The use of arch contouring foot orthoses (full length prefabricated orthotic with individualised rearfoot varus wedging and a first MTPJ cut out and trimming the distal edge to the level of the second to fifth toe sulci) provided similar effectiveness to rocker-sole footwear (MBT®) for improving foot pain, function and quality of life at four, eight and 12 weeks. However, the risk of adverse events were lower in the foot orthoses group. 


Carbon fibre shoe stiffening inserts have also been shown to be beneficial in improving pain compared with sham (soft) inserts at four and 12 weeks. Other treatments which have been researched include a single injection of Hylan G-F 20 (Synvisc®) which offered no benefit when compared to placebo for improving foot pain, function and quality of life.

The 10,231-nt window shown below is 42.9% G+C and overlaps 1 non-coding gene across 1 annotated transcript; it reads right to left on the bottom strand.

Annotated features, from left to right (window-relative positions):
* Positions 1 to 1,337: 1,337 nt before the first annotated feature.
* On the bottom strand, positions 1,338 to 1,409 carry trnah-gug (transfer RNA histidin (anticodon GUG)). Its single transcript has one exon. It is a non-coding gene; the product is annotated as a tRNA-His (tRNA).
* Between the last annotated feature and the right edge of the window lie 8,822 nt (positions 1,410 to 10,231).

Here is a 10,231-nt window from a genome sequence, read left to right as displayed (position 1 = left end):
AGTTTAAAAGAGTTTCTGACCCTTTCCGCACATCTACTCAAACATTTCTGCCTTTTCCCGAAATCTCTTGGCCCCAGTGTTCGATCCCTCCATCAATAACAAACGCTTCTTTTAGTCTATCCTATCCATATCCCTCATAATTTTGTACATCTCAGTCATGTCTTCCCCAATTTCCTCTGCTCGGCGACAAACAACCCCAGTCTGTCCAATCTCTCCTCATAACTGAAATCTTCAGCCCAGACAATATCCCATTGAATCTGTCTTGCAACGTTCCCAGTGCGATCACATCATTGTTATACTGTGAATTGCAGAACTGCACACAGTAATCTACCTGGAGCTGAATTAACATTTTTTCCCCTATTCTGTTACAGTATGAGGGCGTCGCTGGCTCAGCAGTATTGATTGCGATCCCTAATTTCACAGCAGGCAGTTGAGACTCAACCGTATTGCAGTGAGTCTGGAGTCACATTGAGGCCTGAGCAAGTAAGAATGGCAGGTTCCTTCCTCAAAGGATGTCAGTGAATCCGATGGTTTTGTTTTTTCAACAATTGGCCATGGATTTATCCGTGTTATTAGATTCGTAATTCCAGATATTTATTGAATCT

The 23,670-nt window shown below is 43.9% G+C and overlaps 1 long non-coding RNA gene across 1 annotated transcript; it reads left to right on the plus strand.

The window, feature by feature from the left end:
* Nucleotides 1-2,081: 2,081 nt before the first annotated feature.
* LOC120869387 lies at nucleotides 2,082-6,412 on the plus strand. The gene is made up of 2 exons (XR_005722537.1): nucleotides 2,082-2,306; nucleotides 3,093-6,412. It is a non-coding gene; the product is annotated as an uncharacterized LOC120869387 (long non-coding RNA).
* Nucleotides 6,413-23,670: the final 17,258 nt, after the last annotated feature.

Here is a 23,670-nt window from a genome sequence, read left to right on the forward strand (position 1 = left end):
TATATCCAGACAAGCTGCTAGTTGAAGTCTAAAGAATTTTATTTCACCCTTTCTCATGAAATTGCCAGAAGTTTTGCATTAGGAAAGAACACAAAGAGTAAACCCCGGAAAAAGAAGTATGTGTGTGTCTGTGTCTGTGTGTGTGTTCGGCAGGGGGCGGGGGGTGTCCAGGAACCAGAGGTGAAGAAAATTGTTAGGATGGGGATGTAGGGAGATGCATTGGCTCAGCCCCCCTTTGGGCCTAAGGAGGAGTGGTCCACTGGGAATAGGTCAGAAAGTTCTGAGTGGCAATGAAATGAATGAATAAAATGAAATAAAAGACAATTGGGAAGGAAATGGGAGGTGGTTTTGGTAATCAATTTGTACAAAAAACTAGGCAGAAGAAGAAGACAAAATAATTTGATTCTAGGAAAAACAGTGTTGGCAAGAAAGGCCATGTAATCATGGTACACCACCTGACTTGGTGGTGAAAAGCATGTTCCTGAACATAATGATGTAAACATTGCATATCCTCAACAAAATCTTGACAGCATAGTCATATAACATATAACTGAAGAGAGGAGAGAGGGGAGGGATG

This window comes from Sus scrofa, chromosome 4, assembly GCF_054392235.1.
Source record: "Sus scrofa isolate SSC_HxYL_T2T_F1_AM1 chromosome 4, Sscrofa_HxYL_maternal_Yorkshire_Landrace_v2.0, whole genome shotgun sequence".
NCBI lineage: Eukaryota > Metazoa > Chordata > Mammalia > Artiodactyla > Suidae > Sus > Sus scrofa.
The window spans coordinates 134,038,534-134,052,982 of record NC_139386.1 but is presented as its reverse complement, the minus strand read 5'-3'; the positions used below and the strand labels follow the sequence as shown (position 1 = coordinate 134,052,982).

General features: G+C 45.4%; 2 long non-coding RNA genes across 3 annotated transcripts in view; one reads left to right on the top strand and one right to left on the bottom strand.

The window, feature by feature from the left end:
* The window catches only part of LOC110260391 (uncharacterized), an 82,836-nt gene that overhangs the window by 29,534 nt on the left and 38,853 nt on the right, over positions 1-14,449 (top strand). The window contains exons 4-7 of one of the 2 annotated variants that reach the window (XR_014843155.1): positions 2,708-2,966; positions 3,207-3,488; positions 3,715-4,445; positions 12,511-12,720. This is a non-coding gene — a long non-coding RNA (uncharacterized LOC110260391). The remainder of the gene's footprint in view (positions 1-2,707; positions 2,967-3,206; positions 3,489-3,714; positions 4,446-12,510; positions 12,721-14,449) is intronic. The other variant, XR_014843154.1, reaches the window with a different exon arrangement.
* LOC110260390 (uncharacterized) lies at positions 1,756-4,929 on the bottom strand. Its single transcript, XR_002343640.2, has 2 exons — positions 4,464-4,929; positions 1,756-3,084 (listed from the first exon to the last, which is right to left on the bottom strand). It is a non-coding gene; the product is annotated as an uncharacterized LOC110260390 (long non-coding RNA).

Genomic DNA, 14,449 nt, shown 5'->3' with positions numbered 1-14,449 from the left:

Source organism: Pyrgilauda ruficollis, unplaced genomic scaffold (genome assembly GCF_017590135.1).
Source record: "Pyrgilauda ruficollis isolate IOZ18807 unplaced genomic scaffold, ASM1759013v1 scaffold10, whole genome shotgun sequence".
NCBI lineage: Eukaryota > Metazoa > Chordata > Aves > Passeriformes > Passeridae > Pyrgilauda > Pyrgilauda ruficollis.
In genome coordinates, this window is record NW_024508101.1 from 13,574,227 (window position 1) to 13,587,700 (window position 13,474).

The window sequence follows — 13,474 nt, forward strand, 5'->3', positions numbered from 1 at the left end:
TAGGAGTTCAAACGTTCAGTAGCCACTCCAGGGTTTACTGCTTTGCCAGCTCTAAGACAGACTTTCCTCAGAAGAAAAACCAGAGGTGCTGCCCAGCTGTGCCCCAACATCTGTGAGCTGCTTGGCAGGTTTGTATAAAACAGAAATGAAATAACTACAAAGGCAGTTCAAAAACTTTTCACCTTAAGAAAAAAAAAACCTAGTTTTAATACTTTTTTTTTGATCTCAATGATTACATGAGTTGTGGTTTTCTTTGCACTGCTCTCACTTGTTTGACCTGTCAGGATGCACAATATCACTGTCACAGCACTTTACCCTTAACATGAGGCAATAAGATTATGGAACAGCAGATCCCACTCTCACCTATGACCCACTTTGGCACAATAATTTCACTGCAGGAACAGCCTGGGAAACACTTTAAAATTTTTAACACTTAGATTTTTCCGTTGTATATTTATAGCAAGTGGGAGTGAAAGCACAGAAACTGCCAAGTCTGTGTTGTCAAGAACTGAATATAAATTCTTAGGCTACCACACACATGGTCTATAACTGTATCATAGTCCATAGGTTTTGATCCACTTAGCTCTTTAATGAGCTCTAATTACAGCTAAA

When looking at the randomised controlled studies which examined surgical interventions for first MTPJ OA, one study found that an arthrodesis provided superior effectiveness to a total joint arthroplasty (ArCom® unconstrained joint toe replacement) for improving pain for end stage hallux rigidus. Another trial found a small synthetic cartilage bone implant (Cartiva®) provided equivalent effectiveness to arthrodesis for improving pain and function in advanced hallux rigidus, which could be an alternative procedure in patients who wished to maintain first MTPJ motion.


When looking at non randomised controlled studies, the evidence behind the treatment of first MTPJ OA suggest that people tend to respond well to conservative treatments. These studies found treatment options such as footwear education (wider toe box), foot orthoses and corticosteroids successfully reduced pain and returned patients to previous activity.